North Korea Warns Japan: Spy Satellite Is Going Up

Pyongyang says it's 'indispensable' to monitor 'reckless' US-South Korea military exercises
By Newser Editors and Wire Services
Posted May 30, 2023 1:02 PM CDT
North Korea Warns Japan: Spy Satellite Is Going Up
South Korean army's K-2 tanks fire during joint US military drills in Pocheon, South Korea, Thursday, May 25, 2023. North Korea on Tuesday, May 30, confirmed plans to launch its first military spy satellite in June and described it as crucial for monitoring "reckless" US military exercises.   (AP Photo/Ahn Young-joon, File)

North Korea said Tuesday it would launch its first military spy satellite in June and described space-based reconnaissance as crucial for monitoring the United States' "reckless" military exercises with rival South Korea. The statement came a day after North Korea notified Japan's coast guard that it plans to launch a satellite sometime between May 31 and June 11, and that the event may affect waters in the Yellow Sea, East China Sea, and east of the Philippines’ Luzon Island. The AP reports that Japanese Defense Minister Yasukazu Hamada said he ordered Japan’s Self Defense Forces to shoot down the satellite or debris if any entered Japanese territory.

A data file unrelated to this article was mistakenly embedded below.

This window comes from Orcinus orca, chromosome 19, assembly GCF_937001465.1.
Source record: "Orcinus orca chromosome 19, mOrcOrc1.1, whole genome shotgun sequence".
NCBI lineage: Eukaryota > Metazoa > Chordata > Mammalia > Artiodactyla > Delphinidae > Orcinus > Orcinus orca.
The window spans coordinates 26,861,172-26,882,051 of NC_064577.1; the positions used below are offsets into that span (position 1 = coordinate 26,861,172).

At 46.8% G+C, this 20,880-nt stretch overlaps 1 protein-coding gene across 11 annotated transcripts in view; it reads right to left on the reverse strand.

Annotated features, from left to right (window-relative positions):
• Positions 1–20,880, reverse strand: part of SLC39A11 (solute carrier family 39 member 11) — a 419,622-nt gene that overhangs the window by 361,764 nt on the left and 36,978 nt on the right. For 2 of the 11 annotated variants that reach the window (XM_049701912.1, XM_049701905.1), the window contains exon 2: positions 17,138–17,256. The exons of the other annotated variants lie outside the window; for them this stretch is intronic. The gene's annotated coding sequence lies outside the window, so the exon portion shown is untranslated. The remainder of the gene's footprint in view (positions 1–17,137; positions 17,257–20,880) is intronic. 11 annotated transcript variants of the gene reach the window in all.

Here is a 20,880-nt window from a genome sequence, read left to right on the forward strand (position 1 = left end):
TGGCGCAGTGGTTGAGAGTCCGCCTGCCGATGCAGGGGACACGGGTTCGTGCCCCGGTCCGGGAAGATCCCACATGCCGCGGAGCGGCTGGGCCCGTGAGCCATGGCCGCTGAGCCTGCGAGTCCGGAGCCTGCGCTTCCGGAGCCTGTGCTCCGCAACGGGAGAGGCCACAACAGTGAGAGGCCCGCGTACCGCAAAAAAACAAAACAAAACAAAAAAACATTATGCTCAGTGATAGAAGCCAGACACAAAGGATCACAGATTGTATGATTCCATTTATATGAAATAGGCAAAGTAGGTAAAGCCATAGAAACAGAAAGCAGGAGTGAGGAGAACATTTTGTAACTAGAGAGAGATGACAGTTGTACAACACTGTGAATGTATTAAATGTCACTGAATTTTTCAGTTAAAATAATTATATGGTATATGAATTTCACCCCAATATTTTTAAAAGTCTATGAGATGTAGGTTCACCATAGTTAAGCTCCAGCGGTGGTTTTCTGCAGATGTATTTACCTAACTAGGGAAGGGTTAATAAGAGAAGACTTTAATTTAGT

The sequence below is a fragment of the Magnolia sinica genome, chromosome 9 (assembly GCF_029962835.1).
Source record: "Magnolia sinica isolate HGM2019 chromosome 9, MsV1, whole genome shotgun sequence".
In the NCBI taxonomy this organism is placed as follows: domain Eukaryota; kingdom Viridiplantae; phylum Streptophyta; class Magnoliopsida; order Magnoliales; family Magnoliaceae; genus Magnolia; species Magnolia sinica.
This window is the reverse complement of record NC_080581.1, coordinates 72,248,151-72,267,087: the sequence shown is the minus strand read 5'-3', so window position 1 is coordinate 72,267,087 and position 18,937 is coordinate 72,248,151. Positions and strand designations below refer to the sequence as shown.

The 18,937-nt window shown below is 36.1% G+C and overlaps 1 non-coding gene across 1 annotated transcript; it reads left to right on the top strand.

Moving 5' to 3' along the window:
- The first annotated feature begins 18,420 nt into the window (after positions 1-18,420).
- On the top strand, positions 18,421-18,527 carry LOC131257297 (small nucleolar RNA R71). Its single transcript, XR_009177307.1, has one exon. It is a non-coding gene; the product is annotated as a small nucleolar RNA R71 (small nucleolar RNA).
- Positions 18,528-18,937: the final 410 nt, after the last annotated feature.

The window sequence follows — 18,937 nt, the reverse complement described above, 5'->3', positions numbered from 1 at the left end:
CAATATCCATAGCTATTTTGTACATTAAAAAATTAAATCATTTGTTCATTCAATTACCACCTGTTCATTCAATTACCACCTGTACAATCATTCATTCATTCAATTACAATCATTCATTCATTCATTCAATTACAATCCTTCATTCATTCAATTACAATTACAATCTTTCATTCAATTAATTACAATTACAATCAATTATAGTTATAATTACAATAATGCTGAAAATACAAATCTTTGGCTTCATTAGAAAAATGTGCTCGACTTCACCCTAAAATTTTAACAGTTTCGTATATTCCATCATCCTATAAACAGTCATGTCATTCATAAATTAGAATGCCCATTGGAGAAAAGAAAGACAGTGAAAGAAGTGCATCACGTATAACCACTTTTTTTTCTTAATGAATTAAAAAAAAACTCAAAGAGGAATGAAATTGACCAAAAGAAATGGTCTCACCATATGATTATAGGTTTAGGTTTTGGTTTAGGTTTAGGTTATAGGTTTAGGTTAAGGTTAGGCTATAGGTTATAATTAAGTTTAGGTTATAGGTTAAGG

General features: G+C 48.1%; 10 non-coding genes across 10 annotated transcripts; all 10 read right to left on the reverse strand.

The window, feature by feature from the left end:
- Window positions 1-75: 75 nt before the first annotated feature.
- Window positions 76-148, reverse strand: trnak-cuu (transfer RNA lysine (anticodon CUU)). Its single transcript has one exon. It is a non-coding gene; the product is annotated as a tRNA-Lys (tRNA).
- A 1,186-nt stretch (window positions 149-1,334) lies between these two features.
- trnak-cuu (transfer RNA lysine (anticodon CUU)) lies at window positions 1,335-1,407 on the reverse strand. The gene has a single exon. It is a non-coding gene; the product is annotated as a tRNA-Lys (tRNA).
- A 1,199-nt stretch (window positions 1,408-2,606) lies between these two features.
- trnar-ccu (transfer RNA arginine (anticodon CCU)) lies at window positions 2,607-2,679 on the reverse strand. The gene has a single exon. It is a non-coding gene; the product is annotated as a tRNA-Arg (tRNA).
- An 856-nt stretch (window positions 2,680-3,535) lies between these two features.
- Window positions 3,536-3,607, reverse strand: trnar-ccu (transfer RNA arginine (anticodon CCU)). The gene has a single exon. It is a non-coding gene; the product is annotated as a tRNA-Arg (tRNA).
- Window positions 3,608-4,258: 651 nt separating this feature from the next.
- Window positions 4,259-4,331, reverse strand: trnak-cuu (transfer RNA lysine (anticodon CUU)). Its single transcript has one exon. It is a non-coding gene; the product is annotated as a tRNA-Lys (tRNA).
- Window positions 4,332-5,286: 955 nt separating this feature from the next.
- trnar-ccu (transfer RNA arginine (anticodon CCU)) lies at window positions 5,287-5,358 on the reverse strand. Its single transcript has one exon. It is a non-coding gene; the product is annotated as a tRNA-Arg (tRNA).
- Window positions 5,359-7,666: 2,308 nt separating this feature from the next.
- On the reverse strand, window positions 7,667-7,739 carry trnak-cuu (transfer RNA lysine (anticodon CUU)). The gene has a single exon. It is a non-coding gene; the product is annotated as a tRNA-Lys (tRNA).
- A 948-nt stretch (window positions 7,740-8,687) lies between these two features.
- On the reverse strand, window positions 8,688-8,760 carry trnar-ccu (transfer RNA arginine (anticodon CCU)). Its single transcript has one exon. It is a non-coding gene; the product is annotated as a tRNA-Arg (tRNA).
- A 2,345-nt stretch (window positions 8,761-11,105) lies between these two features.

Senior North Korean military official Ri Pyong Chol berated the combined US-South Korean military exercises, which Pyongyang has long described as invasion rehearsals. He said North Korea considers space-based reconnaissance as "indispensable" to monitor in real time the "dangerous military acts of the US and its vassal forces," which he says are "openly revealing their reckless ambition for aggression." Last week, South Korean and US militaries conducted large-scale live-fire drills near the border with North Korea as the first of five rounds of exercises marking 70 years since the start of their alliance.

Ri said that the expanding US-South Korean military exercises, combined with US plans to send nuclear-capable submarines to dock in South Korea and increased activities of US reconnaissance aircraft, underline a "sinister intention" to prepare for pre-emptive military action against the North. While Washington and Seoul describe their regular military exercises as defensive, they have expanded their training since 2022 to cope with the North’s evolving threats.

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While previous missile and rockets tests have demonstrated North Korea’s ability to deliver a satellite into space, there are questions about the capabilities of its satellites. Foreign experts say the earlier satellites never transmitted imagery back to North Korea, and analysts say the new device displayed in state media in recent weeks appeared too small and crudely designed to process and transfer high-resolution imagery. (More North Korea stories.)

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